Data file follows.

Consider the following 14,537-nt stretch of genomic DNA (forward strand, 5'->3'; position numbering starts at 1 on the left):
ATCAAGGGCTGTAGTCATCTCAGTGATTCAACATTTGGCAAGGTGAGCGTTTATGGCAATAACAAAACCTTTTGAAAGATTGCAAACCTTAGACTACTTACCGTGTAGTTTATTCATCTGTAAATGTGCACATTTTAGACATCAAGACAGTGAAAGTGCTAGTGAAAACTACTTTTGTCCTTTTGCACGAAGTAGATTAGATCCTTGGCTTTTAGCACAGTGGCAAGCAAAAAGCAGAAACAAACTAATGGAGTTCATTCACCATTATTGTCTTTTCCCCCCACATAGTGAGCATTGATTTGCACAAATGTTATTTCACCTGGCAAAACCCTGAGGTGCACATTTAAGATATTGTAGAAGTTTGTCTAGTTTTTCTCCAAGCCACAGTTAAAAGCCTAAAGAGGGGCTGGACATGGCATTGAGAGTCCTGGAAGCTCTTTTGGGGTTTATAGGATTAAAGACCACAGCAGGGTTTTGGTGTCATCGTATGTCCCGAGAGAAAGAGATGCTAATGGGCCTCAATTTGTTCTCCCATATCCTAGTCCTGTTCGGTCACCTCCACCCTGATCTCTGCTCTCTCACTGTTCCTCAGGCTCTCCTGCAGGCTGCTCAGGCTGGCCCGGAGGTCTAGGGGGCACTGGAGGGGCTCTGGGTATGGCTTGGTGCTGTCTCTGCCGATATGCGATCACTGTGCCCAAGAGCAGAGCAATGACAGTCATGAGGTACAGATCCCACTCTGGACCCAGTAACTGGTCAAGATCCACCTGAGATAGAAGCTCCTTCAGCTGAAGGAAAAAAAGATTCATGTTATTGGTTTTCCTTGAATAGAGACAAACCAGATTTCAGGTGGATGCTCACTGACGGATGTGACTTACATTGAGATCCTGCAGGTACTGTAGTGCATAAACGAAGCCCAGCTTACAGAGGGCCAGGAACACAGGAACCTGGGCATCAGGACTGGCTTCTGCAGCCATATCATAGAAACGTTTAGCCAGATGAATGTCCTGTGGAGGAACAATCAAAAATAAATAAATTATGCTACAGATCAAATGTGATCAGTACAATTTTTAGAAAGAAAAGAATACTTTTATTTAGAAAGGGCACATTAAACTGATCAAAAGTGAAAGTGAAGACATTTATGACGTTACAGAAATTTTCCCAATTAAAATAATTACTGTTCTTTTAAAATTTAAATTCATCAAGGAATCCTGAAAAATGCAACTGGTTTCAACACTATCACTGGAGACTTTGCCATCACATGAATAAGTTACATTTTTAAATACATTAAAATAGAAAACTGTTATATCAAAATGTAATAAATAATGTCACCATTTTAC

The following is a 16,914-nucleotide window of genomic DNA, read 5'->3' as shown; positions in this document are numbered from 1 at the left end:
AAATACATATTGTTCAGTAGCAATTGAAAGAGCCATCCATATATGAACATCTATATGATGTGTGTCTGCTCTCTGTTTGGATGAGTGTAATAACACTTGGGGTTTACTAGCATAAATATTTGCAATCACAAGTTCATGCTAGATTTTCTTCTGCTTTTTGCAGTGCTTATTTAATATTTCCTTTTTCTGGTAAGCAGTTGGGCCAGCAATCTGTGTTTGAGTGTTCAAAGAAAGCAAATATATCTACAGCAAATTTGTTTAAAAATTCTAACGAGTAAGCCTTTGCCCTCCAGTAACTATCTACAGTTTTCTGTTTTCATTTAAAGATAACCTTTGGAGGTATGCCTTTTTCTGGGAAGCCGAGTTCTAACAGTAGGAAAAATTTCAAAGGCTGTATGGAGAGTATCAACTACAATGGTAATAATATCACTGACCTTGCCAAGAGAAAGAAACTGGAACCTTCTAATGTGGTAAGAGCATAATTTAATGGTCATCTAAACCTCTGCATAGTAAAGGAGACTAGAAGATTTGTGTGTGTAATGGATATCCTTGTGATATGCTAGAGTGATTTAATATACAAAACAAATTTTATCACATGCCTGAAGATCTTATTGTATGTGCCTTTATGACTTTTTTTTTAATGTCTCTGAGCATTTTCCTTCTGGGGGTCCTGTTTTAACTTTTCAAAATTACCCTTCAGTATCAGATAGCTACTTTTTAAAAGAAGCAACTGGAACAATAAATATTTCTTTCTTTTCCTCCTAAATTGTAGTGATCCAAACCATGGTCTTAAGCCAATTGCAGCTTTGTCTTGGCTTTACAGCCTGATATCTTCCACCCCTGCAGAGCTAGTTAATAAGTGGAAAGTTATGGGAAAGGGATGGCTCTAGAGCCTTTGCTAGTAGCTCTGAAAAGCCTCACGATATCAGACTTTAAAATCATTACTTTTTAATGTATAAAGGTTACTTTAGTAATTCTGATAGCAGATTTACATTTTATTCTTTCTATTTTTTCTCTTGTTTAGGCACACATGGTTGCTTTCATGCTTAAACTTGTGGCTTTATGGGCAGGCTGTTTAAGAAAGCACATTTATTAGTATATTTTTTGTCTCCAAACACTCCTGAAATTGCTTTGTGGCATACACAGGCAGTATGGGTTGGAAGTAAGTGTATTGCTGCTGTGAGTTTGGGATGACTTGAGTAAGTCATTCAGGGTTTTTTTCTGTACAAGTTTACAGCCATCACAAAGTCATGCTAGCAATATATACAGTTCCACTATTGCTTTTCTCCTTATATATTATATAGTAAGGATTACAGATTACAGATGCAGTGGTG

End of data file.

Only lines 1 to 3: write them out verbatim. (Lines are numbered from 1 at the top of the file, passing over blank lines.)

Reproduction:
Consider the following 14,537-nt stretch of genomic DNA (forward strand, 5'->3'; position numbering starts at 1 on the left):
ATCAAGGGCTGTAGTCATCTCAGTGATTCAACATTTGGCAAGGTGAGCGTTTATGGCAATAACAAAACCTTTTGAAAGATTGCAAACCTTAGACTACTTACCGTGTAGTTTATTCATCTGTAAATGTGCACATTTTAGACATCAAGACAGTGAAAGTGCTAGTGAAAACTACTTTTGTCCTTTTGCACGAAGTAGATTAGATCCTTGGCTTTTAGCACAGTGGCAAGCAAAAAGCAGAAACAAACTAATGGAGTTCATTCACCATTATTGTCTTTTCCCCCCACATAGTGAGCATTGATTTGCACAAATGTTATTTCACCTGGCAAAACCCTGAGGTGCACATTTAAGATATTGTAGAAGTTTGTCTAGTTTTTCTCCAAGCCACAGTTAAAAGCCTAAAGAGGGGCTGGACATGGCATTGAGAGTCCTGGAAGCTCTTTTGGGGTTTATAGGATTAAAGACCACAGCAGGGTTTTGGTGTCATCGTATGTCCCGAGAGAAAGAGATGCTAATGGGCCTCAATTTGTTCTCCCATATCCTAGTCCTGTTCGGTCACCTCCACCCTGATCTCTGCTCTCTCACTGTTCCTCAGGCTCTCCTGCAGGCTGCTCAGGCTGGCCCGGAGGTCTAGGGGGCACTGGAGGGGCTCTGGGTATGGCTTGGTGCTGTCTCTGCCGATATGCGATCACTGTGCCCAAGAGCAGAGCAATGACAGTCATGAGGTACAGATCCCACTCTGGACCCAGTAACTGGTCAAGATCCACCTGAGATAGAAGCTCCTTCAGCTGAAGGAAAAAAAGATTCATGTTATTGGTTTTCCTTGAATAGAGACAAACCAGATTTCAGGTGGATGCTCACTGACGGATGTGACTTACATTGAGATCCTGCAGGTACTGTAGTGCATAAACGAAGCCCAGCTTACAGAGGGCCAGGAACACAGGAACCTGGGCATCAGGACTGGCTTCTGCAGCCATATCATAGAAACGTTTAGCCAGATGAATGTCCTGTGGAGGAACAATCAAAAATAAATAAATTATGCTACAGATCAAATGTGATCAGTACAATTTTTAGAAAGAAAAGAATACTTTTATTTAGAAAGGGCACATTAAACTGATCAAAAGTGAAAGTGAAGACATTTATGACGTTACAGAAATTTTCCCAATTAAAATAATTACTGTTCTTTTAAAATTTAAATTCATCAAGGAATCCTGAAAAATGCAACTGGTTTCAACACTATCACTGGAGACTTTGCCATCACATGAATAAGTTACATTTTTAAATACATTAAAATAGAAAACTGTTATATCAAAATGTAATAAATAATGTCACCATTTTAC

The following is a 16,914-nucleotide window of genomic DNA, read 5'->3' as shown; positions in this document are numbered from 1 at the left end: